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Adventures in Pet Food

Debbie Phillips-Donaldson, editor-in-chief of Petfood Industry, shares her insights and opinions on all things pet food, addressing market trends as well as news and developments in pet nutrition, food safety and other hot topics for the industry.

Thank goodness for humanization of pets

September 22, 2011

Observing the buzz at SuperZoo last week and hearing about its growth over last year's show, I kept thinking (and even remarked to a few people), "Thank goodness for pet humanization!" This engine that has been driving the continued growth of our industry is still humming along. Perhaps it's dipped below full throttle occasionally during the last several tough economic years, but according to a new survey, it's keeping our industry on an upward journey.

 

The survey comes from what seems an unlikely source -- CouponCabin.com, an online for all sorts of coupons, not just petfood products -- yet offers some very welcome news: 68% of US dog owners surveyed said economic challenges are not affecting their dog care spending. Further, 21% of respondents spend an average of US$100 or more per month on their dogs.

 

According to CouponCabin.com, the survey was conducted online by Harris Interactive in August -- certainly not a bellweather month for the US economy -- among 2,212 US adults and was released now to celebrate National Dog Week, September 19-25.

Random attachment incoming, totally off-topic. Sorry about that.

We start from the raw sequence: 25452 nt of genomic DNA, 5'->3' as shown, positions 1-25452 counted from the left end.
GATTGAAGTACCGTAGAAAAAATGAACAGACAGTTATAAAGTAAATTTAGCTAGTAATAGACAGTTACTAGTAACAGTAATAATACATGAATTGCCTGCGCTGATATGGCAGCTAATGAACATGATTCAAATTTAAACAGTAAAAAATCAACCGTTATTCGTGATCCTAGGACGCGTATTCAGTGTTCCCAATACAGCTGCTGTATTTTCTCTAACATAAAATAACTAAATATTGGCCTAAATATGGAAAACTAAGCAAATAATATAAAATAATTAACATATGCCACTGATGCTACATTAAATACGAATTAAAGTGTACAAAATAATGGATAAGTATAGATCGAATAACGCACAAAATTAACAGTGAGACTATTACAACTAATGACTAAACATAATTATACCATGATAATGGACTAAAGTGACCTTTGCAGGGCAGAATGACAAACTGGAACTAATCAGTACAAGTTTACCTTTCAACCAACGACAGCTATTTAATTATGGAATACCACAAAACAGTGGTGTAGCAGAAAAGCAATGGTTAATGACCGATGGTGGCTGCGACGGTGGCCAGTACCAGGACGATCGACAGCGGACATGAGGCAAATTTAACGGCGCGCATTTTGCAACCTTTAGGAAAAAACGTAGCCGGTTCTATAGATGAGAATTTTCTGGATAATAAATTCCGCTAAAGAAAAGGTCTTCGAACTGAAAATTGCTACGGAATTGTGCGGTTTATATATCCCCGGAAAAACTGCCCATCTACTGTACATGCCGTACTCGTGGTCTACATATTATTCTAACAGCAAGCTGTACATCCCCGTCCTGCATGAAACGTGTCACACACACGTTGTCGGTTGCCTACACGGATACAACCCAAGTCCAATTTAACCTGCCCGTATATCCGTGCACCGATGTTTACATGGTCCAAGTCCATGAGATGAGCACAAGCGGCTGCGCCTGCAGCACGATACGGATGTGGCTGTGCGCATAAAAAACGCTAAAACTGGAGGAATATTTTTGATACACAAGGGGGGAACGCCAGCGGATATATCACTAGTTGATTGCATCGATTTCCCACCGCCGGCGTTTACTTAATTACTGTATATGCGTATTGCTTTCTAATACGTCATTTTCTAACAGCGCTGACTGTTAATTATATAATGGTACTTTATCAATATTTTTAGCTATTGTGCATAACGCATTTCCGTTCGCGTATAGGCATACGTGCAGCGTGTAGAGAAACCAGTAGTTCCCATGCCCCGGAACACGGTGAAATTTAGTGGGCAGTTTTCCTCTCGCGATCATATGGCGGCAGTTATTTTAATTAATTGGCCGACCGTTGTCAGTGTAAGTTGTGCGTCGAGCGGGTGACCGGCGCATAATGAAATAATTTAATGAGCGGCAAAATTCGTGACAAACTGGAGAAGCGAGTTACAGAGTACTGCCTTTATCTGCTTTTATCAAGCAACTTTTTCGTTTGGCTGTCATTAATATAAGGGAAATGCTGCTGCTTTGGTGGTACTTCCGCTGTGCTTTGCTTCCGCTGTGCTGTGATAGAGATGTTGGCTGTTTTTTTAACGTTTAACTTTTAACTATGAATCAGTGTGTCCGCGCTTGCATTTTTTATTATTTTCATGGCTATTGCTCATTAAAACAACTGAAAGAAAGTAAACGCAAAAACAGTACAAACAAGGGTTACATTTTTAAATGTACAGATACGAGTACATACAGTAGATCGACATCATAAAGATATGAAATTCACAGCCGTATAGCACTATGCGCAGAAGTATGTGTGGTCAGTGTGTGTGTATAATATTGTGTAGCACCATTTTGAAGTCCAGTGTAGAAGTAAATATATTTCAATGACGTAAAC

(In another odd pairing, National Dog Week is sponsored by the Dogs on Stamps Study Unit of the American Topical Association, according to PetPlace.com. I found a Cats on Stamps Study Unit on the ATA site but not one for dogs. The site mentioned on PetPlace.com, www.dossu.org, is definitely not about dogs on stamps.)

 

The survey also found that these dogs owners consider veterinary visits their highest dog-related expense, with 57% of respondents choosing it, followed by dog food at 16%, prescriptions and medications at 15% and boarding at 6%. That food came in a distant second (and barely ahead of other health-related expenses) is a good sign for our industry, I believe -- in addition to the fact that for most pet parents, a sour economy will not stop them from caring for their pets like human family members.

 

 

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